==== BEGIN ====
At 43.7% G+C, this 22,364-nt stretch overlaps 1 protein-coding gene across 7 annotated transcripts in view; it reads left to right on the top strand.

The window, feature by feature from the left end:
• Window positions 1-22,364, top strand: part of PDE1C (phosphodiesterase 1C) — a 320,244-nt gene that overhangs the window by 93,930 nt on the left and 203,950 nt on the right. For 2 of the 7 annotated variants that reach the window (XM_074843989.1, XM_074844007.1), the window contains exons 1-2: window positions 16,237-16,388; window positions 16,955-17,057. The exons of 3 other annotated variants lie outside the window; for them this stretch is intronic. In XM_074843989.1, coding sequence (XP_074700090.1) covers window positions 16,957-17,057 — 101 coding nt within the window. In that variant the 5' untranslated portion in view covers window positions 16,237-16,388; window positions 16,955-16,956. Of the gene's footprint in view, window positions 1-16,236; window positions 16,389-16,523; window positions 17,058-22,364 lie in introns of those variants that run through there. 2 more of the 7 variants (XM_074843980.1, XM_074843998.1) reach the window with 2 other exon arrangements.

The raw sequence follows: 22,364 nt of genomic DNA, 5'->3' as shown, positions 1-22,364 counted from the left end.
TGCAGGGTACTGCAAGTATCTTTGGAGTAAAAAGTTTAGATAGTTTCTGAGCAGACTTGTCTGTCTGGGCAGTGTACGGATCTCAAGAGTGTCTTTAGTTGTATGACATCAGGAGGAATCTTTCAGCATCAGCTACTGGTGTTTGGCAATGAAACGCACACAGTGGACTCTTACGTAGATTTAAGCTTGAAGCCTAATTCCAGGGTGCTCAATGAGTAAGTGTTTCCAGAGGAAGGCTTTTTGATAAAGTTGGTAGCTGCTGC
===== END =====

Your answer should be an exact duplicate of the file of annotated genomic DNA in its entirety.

At 43.7% G+C, this 22,364-nt stretch overlaps 1 protein-coding gene across 7 annotated transcripts in view; it reads left to right on the top strand.

The window, feature by feature from the left end:
• Window positions 1-22,364, top strand: part of PDE1C (phosphodiesterase 1C) — a 320,244-nt gene that overhangs the window by 93,930 nt on the left and 203,950 nt on the right. For 2 of the 7 annotated variants that reach the window (XM_074843989.1, XM_074844007.1), the window contains exons 1-2: window positions 16,237-16,388; window positions 16,955-17,057. The exons of 3 other annotated variants lie outside the window; for them this stretch is intronic. In XM_074843989.1, coding sequence (XP_074700090.1) covers window positions 16,957-17,057 — 101 coding nt within the window. In that variant the 5' untranslated portion in view covers window positions 16,237-16,388; window positions 16,955-16,956. Of the gene's footprint in view, window positions 1-16,236; window positions 16,389-16,523; window positions 17,058-22,364 lie in introns of those variants that run through there. 2 more of the 7 variants (XM_074843980.1, XM_074843998.1) reach the window with 2 other exon arrangements.

The raw sequence follows: 22,364 nt of genomic DNA, 5'->3' as shown, positions 1-22,364 counted from the left end.
TGCAGGGTACTGCAAGTATCTTTGGAGTAAAAAGTTTAGATAGTTTCTGAGCAGACTTGTCTGTCTGGGCAGTGTACGGATCTCAAGAGTGTCTTTAGTTGTATGACATCAGGAGGAATCTTTCAGCATCAGCTACTGGTGTTTGGCAATGAAACGCACACAGTGGACTCTTACGTAGATTTAAGCTTGAAGCCTAATTCCAGGGTGCTCAATGAGTAAGTGTTTCCAGAGGAAGGCTTTTTGATAAAGTTGGTAGCTGCTGC